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I have a service and I need to communicate with it so I started investigating WCF. I setup the service to listen and created a client. All communication is working fine.

The service will be used by several customers. Instead of having them setup a client and go through the WCF learning curve I figured I would just wrap the client and hide all the WCF implementation. I found that inorder to get this to work they still have to include in their app.config file the service model with endpoint information.

Is there a way to completely hide the service model information? I would prefer them to simply reference my dll and start making calls. It seems unnecessary for libraries beyond my client to have to know about endpoint information.


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up vote 2 down vote accepted

You can create the endpoint programmatically rather than through configuration, as in the example shown in the answer to this SO question: How do I add WCF client endpoints programmatically?

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This just moves from config to code. I want to hide all WCF implementation from the customer, so all they have to do is reference my dll, create an instance of my client wrapper, and call a method. Within the client wrapper is where I want to handle all the binding and address WCF specifics (and I am happy leaving it in the app.config or web.config file). Thanks. – JSolberg Sep 15 '12 at 16:13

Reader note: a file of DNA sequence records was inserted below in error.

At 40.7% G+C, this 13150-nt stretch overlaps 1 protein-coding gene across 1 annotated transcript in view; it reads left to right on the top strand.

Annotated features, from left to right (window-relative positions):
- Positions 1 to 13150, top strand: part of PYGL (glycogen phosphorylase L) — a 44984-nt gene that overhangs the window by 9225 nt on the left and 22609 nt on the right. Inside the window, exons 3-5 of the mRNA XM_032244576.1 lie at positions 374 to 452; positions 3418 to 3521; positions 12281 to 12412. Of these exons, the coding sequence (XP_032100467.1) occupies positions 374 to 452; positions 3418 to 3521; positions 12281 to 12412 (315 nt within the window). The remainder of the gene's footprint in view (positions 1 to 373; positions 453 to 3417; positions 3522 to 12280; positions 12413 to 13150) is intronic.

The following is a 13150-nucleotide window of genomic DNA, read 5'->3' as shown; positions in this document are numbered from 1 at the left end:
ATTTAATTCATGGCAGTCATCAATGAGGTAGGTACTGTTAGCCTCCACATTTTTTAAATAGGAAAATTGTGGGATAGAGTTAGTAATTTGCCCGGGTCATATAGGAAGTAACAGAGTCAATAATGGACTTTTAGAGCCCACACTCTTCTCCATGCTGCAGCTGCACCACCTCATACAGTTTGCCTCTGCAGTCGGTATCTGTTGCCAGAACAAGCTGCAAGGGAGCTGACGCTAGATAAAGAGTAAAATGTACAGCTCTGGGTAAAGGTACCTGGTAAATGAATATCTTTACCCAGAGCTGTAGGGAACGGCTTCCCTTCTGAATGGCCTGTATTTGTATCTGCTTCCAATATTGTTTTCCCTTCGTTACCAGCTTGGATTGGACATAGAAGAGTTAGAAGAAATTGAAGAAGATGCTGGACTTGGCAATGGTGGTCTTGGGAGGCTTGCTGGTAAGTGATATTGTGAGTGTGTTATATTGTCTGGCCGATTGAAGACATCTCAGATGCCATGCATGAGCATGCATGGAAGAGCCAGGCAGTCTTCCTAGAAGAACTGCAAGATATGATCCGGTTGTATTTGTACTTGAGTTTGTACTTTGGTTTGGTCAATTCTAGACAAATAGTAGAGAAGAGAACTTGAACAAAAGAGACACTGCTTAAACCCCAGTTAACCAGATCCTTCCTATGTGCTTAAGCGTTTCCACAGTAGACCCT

I wasn't suggesting that the consumer of your code be required to programmatically set up the endpoint themselves. I think you should do that inside the constructor of your custom client. Then you can instantiate a WCF channel as in the example and delegate to it all calls to the client. – luksan Sep 15 '12 at 17:07
I dug a little deeper after your replay and was able to get it to work, thanks! When I originally replied I tried to create the client and wrapper all in one dll. This did not work. I then broke the client wrapper into a 3rd project and created the channel there and everything works! Thanks again! – JSolberg Sep 17 '12 at 14:18

If you don't want to have wcf client settings inside your web config you will need to create settings using code. Here is sample code how to create instance to wcf client (in this case using BasicHttpBinding) without web.config:

    BasicHttpBinding binding = new BasicHttpBinding(); 
    EndpointAddress address = new EndpointAddress("http://someServer/DemoWcfService");         
    TestServiceClient client = new TestServiceClient(binding, address) 

But I would suggest you to stay with web.config wcf client configuration because it's easy to reconfigure.

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Same as luksan's answer, see reply. Thanks. – JSolberg Sep 15 '12 at 16:13

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